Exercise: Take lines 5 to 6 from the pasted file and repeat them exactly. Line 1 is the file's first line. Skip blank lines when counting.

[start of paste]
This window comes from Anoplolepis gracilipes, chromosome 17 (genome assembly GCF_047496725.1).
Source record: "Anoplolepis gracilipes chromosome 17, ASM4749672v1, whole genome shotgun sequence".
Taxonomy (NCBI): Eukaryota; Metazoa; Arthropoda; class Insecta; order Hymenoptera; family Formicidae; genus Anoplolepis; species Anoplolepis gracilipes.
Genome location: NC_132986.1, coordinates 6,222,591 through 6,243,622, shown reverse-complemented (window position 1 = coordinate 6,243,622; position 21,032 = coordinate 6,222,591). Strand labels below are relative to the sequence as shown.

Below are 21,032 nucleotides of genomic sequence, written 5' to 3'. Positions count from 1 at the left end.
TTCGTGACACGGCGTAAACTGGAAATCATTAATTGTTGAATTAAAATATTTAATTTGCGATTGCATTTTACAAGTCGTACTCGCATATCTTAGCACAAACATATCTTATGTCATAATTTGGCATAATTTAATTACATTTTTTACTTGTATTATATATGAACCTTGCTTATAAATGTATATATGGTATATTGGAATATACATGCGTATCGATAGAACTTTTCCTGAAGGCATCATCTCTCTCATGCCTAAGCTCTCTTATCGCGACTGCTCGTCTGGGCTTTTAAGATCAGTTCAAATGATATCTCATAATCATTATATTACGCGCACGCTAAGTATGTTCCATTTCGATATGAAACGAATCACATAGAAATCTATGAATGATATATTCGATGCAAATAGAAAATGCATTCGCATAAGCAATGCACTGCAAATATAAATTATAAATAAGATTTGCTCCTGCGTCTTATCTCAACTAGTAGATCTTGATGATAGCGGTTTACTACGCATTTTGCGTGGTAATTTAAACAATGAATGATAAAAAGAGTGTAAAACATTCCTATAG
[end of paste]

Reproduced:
Below are 21,032 nucleotides of genomic sequence, written 5' to 3'. Positions count from 1 at the left end.
TTCGTGACACGGCGTAAACTGGAAATCATTAATTGTTGAATTAAAATATTTAATTTGCGATTGCATTTTACAAGTCGTACTCGCATATCTTAGCACAAACATATCTTATGTCATAATTTGGCATAATTTAATTACATTTTTTACTTGTATTATATATGAACCTTGCTTATAAATGTATATATGGTATATTGGAATATACATGCGTATCGATAGAACTTTTCCTGAAGGCATCATCTCTCTCATGCCTAAGCTCTCTTATCGCGACTGCTCGTCTGGGCTTTTAAGATCAGTTCAAATGATATCTCATAATCATTATATTACGCGCACGCTAAGTATGTTCCATTTCGATATGAAACGAATCACATAGAAATCTATGAATGATATATTCGATGCAAATAGAAAATGCATTCGCATAAGCAATGCACTGCAAATATAAATTATAAATAAGATTTGCTCCTGCGTCTTATCTCAACTAGTAGATCTTGATGATAGCGGTTTACTACGCATTTTGCGTGGTAATTTAAACAATGAATGATAAAAAGAGTGTAAAACATTCCTATAG